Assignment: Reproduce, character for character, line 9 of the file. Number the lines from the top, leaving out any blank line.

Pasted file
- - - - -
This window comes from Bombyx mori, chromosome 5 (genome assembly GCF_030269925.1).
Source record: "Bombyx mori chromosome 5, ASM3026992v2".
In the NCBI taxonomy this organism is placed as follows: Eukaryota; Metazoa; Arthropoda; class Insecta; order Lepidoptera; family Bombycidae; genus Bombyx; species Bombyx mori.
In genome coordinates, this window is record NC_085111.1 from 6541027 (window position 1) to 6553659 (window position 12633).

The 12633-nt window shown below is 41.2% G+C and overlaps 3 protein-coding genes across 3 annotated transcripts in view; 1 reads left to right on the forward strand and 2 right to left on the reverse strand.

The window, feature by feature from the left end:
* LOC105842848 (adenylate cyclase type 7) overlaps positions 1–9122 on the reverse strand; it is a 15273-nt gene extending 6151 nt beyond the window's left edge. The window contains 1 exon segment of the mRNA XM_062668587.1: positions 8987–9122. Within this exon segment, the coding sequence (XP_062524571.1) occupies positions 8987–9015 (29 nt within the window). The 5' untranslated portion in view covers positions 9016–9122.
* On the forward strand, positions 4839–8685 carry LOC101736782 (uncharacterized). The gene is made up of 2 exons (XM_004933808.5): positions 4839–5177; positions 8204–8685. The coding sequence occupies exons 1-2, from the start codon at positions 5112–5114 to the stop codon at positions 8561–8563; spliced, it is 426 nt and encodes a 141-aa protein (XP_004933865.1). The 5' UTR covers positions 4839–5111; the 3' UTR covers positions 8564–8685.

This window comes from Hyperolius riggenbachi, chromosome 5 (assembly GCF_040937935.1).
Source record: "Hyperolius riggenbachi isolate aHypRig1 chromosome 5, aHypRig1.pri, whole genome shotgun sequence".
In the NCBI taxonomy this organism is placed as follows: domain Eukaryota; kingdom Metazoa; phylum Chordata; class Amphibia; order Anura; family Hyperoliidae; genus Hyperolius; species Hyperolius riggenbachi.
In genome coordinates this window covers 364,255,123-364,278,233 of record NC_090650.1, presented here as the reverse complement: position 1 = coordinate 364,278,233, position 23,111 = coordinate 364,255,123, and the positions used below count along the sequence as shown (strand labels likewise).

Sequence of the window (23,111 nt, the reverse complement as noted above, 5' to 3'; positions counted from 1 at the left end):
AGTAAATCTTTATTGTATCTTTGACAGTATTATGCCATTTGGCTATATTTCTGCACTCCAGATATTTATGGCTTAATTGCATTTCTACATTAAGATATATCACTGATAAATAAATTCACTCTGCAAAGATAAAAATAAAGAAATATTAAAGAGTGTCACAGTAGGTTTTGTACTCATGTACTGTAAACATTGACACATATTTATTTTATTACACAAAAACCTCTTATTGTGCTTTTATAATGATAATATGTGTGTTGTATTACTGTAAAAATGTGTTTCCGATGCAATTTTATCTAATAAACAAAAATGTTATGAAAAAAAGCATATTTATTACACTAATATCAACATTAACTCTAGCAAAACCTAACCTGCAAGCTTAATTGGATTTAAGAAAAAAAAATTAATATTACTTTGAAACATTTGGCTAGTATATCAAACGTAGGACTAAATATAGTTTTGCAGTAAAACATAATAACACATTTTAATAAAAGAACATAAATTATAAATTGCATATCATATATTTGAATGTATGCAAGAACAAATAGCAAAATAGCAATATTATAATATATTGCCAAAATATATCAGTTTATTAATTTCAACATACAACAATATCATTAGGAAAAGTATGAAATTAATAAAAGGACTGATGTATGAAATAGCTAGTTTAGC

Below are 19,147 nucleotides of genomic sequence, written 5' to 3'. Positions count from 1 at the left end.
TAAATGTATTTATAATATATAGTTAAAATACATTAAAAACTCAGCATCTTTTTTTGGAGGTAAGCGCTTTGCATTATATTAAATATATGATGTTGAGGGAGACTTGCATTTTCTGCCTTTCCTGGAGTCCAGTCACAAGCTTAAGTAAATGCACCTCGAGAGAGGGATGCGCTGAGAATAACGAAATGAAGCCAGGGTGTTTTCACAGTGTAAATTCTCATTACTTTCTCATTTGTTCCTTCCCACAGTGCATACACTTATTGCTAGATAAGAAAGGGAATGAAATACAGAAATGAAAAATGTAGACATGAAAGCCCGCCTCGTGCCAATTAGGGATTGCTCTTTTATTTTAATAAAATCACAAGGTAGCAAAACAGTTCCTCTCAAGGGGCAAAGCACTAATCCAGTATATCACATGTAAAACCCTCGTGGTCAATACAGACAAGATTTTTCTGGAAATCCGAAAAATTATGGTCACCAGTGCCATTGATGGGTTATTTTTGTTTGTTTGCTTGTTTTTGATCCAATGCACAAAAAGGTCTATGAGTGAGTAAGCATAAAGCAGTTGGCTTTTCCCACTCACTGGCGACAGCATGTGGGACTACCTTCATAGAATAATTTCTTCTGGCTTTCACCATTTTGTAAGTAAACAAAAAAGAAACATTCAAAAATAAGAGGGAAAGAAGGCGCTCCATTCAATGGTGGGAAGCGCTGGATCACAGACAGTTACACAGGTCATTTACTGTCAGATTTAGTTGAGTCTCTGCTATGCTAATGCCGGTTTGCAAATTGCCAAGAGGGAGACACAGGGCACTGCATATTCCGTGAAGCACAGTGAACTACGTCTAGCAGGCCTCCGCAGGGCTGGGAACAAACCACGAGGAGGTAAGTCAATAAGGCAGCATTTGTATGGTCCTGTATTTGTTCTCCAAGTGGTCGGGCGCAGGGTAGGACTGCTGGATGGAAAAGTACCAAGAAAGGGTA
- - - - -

This window comes from Hyperolius riggenbachi, chromosome 5 (assembly GCF_040937935.1).